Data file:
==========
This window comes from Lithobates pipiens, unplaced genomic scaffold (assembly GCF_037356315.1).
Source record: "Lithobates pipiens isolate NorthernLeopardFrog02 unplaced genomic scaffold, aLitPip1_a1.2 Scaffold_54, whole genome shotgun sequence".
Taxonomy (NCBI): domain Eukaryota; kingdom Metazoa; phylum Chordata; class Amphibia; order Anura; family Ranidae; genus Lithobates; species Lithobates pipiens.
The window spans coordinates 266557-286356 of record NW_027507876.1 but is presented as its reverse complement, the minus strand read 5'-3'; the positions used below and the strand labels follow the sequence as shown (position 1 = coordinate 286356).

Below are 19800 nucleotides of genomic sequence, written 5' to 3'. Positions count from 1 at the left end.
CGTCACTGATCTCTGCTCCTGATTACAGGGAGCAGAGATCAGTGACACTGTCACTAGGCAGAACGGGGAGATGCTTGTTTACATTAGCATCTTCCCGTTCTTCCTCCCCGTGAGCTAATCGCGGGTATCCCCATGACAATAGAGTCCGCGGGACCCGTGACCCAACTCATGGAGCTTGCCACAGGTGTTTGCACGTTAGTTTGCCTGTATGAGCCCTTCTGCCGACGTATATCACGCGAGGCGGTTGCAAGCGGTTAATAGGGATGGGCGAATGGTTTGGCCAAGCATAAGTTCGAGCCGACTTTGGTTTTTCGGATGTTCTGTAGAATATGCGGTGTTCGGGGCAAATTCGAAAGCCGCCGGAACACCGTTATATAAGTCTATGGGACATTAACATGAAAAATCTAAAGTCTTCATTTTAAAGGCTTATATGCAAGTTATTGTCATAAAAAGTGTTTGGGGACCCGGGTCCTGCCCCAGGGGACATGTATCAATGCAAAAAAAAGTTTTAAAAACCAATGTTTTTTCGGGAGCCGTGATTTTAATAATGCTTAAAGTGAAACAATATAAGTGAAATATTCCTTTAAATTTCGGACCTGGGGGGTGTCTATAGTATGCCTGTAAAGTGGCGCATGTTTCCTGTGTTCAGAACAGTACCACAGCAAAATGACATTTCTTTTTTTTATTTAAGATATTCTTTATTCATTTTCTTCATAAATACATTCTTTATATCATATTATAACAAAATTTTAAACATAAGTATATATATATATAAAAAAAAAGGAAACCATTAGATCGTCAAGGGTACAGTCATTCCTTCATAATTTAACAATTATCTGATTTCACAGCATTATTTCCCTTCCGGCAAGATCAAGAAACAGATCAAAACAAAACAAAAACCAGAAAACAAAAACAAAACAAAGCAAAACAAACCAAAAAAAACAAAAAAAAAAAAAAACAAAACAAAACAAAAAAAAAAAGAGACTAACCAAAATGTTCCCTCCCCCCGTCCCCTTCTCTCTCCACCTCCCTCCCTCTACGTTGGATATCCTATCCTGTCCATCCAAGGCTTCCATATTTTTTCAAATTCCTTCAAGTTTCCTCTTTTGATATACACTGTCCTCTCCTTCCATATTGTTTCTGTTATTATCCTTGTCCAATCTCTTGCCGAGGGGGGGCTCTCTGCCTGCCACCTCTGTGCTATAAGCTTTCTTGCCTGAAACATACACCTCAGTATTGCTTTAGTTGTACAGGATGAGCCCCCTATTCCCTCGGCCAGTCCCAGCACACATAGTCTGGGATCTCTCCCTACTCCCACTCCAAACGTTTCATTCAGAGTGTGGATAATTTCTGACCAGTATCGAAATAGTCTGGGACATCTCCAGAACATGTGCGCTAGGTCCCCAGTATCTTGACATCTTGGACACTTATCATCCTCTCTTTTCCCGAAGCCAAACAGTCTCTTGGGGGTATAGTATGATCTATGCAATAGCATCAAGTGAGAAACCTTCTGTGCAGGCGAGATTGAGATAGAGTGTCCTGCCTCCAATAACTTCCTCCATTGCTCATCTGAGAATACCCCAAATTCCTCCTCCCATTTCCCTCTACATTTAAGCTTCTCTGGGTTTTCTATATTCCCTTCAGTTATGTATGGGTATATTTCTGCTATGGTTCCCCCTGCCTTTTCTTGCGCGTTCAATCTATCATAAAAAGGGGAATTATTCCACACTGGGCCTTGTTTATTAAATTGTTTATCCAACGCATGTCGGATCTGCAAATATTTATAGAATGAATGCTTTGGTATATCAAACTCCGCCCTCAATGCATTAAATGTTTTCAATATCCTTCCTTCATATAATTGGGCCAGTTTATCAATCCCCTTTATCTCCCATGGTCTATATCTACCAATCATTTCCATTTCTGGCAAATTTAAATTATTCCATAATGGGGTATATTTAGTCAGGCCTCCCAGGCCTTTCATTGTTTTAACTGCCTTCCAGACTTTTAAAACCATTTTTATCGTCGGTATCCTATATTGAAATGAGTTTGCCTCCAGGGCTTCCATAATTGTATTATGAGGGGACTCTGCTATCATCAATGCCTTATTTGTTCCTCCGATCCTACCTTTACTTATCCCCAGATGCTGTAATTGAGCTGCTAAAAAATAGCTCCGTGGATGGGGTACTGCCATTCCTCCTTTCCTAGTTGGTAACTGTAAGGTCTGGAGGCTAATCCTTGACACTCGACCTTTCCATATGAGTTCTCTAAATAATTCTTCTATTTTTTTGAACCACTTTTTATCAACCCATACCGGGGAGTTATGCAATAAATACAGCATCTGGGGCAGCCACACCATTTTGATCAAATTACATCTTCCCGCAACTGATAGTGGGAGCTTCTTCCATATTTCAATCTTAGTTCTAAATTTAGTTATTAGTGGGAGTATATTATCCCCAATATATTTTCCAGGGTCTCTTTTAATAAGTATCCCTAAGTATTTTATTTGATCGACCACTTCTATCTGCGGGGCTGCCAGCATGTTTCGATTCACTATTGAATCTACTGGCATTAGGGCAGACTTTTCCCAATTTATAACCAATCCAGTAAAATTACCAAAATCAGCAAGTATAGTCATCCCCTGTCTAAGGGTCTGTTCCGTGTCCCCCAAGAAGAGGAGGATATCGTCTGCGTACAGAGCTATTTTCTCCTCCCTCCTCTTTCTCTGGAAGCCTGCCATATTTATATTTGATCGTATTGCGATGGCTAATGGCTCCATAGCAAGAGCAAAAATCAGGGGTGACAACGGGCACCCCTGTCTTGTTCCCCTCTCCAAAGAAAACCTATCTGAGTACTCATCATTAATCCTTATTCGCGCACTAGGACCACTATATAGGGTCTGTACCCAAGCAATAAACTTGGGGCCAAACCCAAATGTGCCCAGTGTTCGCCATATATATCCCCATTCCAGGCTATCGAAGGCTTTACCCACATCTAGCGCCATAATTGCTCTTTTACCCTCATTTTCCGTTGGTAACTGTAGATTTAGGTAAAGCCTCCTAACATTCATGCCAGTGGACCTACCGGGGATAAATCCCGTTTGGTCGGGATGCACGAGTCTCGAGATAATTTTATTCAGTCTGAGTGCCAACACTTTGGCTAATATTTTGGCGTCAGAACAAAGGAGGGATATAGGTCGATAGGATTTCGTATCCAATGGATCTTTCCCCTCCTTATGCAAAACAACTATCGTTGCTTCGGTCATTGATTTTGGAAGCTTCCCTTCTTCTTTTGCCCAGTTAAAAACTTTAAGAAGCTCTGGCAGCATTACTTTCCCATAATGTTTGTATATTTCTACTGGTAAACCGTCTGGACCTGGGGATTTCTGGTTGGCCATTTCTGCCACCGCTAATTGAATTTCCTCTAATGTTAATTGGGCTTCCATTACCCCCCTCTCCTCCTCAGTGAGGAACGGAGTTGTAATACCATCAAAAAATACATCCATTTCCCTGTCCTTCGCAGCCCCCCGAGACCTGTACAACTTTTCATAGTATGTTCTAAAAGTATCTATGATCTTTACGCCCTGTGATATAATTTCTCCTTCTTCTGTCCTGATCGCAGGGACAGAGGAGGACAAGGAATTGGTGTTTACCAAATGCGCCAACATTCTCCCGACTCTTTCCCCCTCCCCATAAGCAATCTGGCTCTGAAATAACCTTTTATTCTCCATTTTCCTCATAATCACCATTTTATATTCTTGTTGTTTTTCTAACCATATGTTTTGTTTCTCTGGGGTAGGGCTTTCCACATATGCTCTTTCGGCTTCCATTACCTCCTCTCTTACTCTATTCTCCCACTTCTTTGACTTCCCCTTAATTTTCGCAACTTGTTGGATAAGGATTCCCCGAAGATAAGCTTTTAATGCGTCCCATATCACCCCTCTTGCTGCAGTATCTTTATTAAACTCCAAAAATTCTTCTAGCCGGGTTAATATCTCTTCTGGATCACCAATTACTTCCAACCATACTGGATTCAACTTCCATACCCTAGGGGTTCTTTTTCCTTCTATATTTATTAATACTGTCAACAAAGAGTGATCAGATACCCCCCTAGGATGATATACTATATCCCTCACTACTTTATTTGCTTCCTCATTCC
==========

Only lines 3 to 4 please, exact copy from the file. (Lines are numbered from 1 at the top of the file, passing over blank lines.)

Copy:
Taxonomy (NCBI): domain Eukaryota; kingdom Metazoa; phylum Chordata; class Amphibia; order Anura; family Ranidae; genus Lithobates; species Lithobates pipiens.
The window spans coordinates 266557-286356 of record NW_027507876.1 but is presented as its reverse complement, the minus strand read 5'-3'; the positions used below and the strand labels follow the sequence as shown (position 1 = coordinate 286356).